The Beatles had two greatest hits – the red and blue albums – spanning their short but fruitful career. U2, the Nouveau Fab Four, after singing on top of a roof just like, gee, The Beatles, are about to release the second tome (The Mature Years) of their own creatively rich musical career.
While the Best Of 1980-1990 (The Rebel Years) flowed smoothly and included the singles as originally released and B-sides, the second volume, spanning the last decade of the 20th century, is packed with mixes, remixes, new tracks and a surprising track listing. This is what I call good marketing and ensured sales.
U2 are not simply content by just throwing together some hit singles and calling it a greatest hits album. Oh no, they don’t do things the easy way.Most of the tracks are remixed, some beyond recognition. Perhaps the tracks which have undergone the most changes are the excellent Discothéque, Staring At The Sun, Gone and If God Will Send His Angels, all from the Pop album.
The former two are more guitar-gauged, maybe more fitting for a band that reclaimed its rock status last year? Nah, for the other tracks are remixed into dance tracks. An ironic twist that only U2 knows how to do -and get away with. But hey, where’s MoFo, Bono’s favourite from Pop? Please, The Fly and Elevation are also remarkably absent. Fans who expected to see all their hit singles lined up will have to go back and listen to the corresponding albums.
The self-indulgent post-Zooropa side project The Passengers is also represented by the hit opera-rock track Miss Sarajevo and the hauntingly sensual Your Blue Room, apparently the only track where bassist Adam Clayton’s voice is known to have been recorded.
The album also has two new tracks, including the current single Electrical Storm and Gangs of New York theme The Hands That Built America. The latter needs time to mature and grow on you. Needless to say, not one of their best creations. Another soundtrack is Hold Me, Thrill Me, Kiss Me, Kill Me, from a Batman sequel starring Val Kilmer, dating from Bono’s McPhisto phase. For that’s another way to keep track of U2’s career: through the various alter egos of the band’s charismatic leader. TheFly, McPhisto, Techno-cum-Michelin Man (from the embarrassing ‘We’re a pop band’ period) and the perennial Rock Star With a Conscience. A jack of all egos, he is.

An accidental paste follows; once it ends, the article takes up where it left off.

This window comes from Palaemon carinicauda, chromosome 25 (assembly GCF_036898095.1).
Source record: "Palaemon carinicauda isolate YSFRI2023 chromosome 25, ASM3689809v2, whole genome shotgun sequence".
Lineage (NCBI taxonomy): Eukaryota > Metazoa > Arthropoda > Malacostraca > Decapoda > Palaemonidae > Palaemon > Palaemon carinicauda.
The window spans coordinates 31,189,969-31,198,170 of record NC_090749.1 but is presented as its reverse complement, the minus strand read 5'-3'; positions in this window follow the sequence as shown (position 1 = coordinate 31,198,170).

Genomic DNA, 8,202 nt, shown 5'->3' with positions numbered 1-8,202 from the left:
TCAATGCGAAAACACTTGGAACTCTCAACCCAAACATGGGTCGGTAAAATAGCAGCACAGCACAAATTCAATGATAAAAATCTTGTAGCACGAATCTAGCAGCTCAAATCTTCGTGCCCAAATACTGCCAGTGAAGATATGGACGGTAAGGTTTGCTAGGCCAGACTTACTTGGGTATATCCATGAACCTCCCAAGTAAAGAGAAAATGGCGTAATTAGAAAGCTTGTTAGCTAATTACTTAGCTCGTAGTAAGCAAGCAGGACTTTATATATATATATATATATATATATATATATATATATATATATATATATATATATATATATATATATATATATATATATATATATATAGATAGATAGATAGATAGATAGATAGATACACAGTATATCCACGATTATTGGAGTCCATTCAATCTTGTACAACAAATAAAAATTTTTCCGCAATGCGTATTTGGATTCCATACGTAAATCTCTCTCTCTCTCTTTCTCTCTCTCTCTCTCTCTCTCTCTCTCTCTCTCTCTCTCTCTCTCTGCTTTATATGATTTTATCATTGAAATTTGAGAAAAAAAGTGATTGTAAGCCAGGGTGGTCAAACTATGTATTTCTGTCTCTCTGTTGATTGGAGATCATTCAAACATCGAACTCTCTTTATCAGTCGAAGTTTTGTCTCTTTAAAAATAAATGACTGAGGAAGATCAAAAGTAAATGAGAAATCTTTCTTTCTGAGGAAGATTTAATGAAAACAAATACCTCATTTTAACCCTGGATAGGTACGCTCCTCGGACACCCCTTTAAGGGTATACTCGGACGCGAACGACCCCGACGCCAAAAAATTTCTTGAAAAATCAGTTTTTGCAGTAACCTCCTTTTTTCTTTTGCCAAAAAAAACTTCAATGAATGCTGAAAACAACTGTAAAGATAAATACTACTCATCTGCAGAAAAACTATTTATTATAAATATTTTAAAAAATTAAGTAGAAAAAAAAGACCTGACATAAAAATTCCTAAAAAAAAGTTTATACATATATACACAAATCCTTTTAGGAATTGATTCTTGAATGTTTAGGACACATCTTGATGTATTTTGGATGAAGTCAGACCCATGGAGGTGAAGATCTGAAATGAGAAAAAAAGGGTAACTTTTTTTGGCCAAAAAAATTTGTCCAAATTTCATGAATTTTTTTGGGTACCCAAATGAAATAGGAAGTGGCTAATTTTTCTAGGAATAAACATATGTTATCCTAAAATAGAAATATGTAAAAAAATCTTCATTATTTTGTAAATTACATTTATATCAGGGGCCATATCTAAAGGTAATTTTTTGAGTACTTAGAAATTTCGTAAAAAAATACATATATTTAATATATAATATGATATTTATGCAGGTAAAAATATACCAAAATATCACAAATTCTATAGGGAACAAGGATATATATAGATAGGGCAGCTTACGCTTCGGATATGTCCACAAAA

The B-sides label is misleading, for the second disc intermingles with A-side tracks. It in fact includes some remixes of A-side tracks, like Discothéque and Numb. But do we really need another version ofElectrical Storm, which doesn’t sound much different than the A-side mix? This is where it all foiled, I suppose. They could’ve replaced it by The Fly or Elevation, for example.
But the B-sides is also packed with more surprising remixes. Happiness is a Warm Gun, the cover of a Beatles classic, includes a rap. Yup, U2 have remained so relevant to the chameleon music scene that they even experimented with a pseudo-rap, or so it seems. But don’t anticipate a P Diddy mix soon. Not yet, anyway. Maybe he’ll remix U2’s cover of the The Rolling Stones hit Paint It Black. Should be more interesting than The Hands That Built America.
By far, the greatest B-sides are the upbeat Salomé (do I detect -sorry die-hard U2ers – an element of Duran Duran‘s Save A Prayer towards the end, only a few BPMs faster?) and the Lady With the SpinningHead, on which Bono’s vox possesses the resonance and clarity of Echo & The Bunnymen frontman Ian McCulloch’s voice.
Both volumes of U2’s Best Ofs are a study of their evolution as a band, perhaps this one more than the first volume. However, U2 could’ve just re-released Achtung Baby, a piece of rock’n’roll masterpiece, or any other post 1990 album for that matter, and called it a greatest hits album. But then, we wouldn’t have had Lady With the Spinning Head.